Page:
--------------------------------------------------
Note added at 34 mins (2007-10-22 20:49:37 GMT)
--------------------------------------------------

However, after further research I would consider using "extracapsular hip fracture".
http://www.emedicine.com/emerg/topic198.htm

--------------------------------------------------
Note added at 1 hr (2007-10-22 21:33:50 GMT)
--------------------------------------------------

As you will see in this article - have a look at the X-ray - the "fractura lateral de cadera" is an intertrochanteric fracture.
http://www.recoa.org/Papers/cf206e.htm

--------------------------------------------------
Note added at 9 hrs (2007-10-23 06:07:55 GMT)
--------------------------------------------------

Maria, I think it might be best to use the broader term -extracapsular - which includes trochanteric, intertrochanteric and subtrochanteric fractures.

--------------------------------------------------
Note added at 11 hrs (2007-10-23 07:53:48 GMT)
--------------------------------------------------

This is Rita's excellent link: http://www.fac.org.ar/ccvc/llave/c307/farfa.php

--------------------------------------------------
Note added at 1 day27 mins (2007-10-23 20:42:49 GMT) Post-grading
--------------------------------------------------

For the benefit of the skeptics among us:
http://www.sthct.nhs.uk/sharingBestPractice/neckOfFemur/NOF_...

FRACTURES OF THE FEMORAL NECK
These are described as occurring in one of three sites: clinically they are impossible to tell apart and have no relevance to the initial emergency management at all; they are only relevant to the operative management and to the likely outcome.

Subcapital Fracture
The fracture is across the neck of the femur immediately below the head. For practical purposes it is a variety of the

Trans-cervical Fracture
The fracture line here is usually about halfway down the neck. Like the subcapital fracture, if this fracture is displaced, the head of the femur is likely to lose its blood supply and crumble later. For this reason, a lot of these fractures are treated by replacement of the head by a metal implant, rather than trying to put together a fracture which will not heal and then collapse.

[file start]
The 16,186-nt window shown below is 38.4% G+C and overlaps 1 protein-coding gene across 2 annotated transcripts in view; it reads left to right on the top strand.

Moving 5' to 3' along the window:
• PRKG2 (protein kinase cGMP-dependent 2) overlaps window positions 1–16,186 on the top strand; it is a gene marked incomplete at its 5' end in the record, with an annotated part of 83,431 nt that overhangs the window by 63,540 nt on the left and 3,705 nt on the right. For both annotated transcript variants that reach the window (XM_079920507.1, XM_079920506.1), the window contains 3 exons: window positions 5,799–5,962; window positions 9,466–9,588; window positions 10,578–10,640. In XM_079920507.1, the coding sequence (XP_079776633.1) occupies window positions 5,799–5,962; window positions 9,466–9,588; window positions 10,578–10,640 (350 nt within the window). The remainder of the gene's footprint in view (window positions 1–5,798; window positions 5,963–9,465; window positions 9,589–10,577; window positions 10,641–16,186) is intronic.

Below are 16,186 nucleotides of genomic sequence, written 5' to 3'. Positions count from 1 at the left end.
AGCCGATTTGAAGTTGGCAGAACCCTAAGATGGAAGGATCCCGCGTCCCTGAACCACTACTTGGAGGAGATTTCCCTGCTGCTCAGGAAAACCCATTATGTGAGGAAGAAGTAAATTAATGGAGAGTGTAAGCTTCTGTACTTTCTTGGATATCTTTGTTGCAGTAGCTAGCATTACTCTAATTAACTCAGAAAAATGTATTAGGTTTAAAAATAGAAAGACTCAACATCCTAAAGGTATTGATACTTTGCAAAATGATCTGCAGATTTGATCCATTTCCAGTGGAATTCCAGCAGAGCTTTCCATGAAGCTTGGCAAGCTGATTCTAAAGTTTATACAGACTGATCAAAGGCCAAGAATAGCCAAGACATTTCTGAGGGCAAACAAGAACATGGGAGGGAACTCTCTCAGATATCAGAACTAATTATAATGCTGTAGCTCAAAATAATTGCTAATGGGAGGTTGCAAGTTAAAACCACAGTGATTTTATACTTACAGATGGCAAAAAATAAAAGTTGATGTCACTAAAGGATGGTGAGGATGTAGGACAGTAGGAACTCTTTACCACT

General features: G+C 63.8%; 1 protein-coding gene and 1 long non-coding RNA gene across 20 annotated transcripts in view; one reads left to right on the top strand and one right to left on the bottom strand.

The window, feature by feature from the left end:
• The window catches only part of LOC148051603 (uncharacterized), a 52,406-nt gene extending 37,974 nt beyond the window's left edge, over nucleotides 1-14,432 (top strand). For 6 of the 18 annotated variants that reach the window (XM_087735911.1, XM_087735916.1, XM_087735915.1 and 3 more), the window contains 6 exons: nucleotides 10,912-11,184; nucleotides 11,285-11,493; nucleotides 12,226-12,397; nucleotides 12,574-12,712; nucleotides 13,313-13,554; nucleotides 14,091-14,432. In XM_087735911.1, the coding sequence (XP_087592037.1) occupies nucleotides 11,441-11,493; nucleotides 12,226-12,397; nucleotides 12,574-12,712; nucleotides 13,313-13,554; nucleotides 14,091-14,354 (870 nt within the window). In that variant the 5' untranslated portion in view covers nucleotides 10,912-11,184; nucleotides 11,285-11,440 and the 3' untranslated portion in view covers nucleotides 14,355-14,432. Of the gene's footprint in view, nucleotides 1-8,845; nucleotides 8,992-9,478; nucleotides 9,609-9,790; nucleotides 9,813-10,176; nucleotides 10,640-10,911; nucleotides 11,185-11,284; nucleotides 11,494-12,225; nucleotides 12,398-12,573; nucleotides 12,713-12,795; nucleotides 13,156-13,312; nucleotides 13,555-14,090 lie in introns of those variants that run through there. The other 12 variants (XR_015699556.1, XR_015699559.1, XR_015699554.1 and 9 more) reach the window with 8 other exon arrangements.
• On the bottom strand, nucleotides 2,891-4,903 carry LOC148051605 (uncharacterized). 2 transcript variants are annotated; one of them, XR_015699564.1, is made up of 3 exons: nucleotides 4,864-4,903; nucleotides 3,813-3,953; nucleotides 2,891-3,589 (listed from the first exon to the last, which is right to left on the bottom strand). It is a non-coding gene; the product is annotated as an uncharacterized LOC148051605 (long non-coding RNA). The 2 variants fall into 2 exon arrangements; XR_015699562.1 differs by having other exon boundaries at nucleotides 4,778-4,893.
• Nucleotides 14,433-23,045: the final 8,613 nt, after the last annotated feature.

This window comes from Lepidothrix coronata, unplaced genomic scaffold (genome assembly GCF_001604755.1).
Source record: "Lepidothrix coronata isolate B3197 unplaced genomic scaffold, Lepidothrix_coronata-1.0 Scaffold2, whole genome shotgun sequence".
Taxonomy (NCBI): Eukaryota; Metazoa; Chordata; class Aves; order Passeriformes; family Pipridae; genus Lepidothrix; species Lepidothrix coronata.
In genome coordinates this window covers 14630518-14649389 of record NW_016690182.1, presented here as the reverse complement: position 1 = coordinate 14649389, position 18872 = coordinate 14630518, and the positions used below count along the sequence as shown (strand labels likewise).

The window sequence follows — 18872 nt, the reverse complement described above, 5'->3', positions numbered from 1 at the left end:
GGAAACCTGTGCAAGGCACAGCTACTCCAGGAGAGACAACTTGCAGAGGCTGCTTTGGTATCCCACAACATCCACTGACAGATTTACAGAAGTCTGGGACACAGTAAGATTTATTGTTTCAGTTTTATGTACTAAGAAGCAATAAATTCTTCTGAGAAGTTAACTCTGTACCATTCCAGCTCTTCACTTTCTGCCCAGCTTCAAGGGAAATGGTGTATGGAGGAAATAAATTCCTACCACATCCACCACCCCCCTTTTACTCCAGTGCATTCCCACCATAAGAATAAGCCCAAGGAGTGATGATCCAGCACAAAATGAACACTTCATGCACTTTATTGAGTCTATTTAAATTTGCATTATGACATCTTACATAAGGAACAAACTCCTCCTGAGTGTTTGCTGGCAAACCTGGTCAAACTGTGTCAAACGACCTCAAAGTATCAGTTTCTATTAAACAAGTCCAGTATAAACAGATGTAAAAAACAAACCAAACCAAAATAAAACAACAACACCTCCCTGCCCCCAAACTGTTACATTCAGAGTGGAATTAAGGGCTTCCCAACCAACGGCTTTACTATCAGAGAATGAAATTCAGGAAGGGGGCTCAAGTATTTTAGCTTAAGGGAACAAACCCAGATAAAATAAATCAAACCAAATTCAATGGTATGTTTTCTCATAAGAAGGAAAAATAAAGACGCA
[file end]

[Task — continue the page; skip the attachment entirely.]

Inter-trochanteric (or Per-trochanteric) Fracture
The fracture line runs diagonally between the two trochanters. The area has an excellent blood supply and fractures here are unlikely to affect the viability of the head. They are usually treated by internal fixation, often with very good results.

I haven't invented this. Maybe it is a particularly UK way of looking at proximal femoral fractures.

So I maintain my stance that the extracapsular trochanteric fracture (that is, what the Chilean Spanish text meant by "fractura externa de cadera", "externa" meaning "lateral" as all good translators know, and as Rita's link above has more than adequately demonstrated) may also be considered - by some authors - to be a fracture of the neck of the femur.

However, as I have indicated above, it would be preferable to use the term "extracapsular hip fracture", being a more generally accepted term.

Having said this, if proof can be provided in English (of the existence of an entity called "external hip fracture" or "lateral hip fracture", with links to English language sites, proving that I am wrong, I will be happy to accept it.

Dr Sue Levy
Local time: 03:25
Specializes in field
Native speaker of: Native in EnglishEnglish
PRO pts in category: 362
Grading comment
Thank you very much, SUE!
I would never have been able to translate this term without your valuable help :)
Notes to answerer
Asker: No wonder there is just one hit for "external hip fracture"! Thanks a lot, Sue!

Asker: I sincerely appreciate all the research you have done for me, Sue. I am absolutely ignorant in this field, so I wonder whether the complete phrase should be "intertrochanteric hip fracture." Thanks in advance for your clarification :)

Asker: Sue, you did not need to go into all that trouble, but thanks a lot anyway. Even if you don't work in the ES-EN pair, it is enough for me that you are a doctor and can read my language. BIG THANK YOU! María Eugenia


Peer comments on this answer (and responses from the answerer)
agree  Rita Tepper
1 hr
  -> thanks Rita - great support, dear colleague :-)

neutral  celiacp: no todas las fracturas externas de cadera afectan al cuello femoral (en ese caso, el término original en español no sería "fractura externa de cadera"//llamar a la parte por el todo es incorrecto.
2 hrs
  -> depends on the source - some classify trochanteric fractures as extracapsular neck of femur fractures - I didn't write the textbooks ;-)

agree  liz askew: This gets my vote, folks!
16 hrs
  -> thanks Liz!
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Changes made by editors
Oct 23, 2007 - Changes made by Dr Sue Levy:
Edited KOG entry<a href="/profile/37522">María Eugenia Wachtendorff's</a> old entry - "fractura externa de cadera" » "interochanteric hip fracture"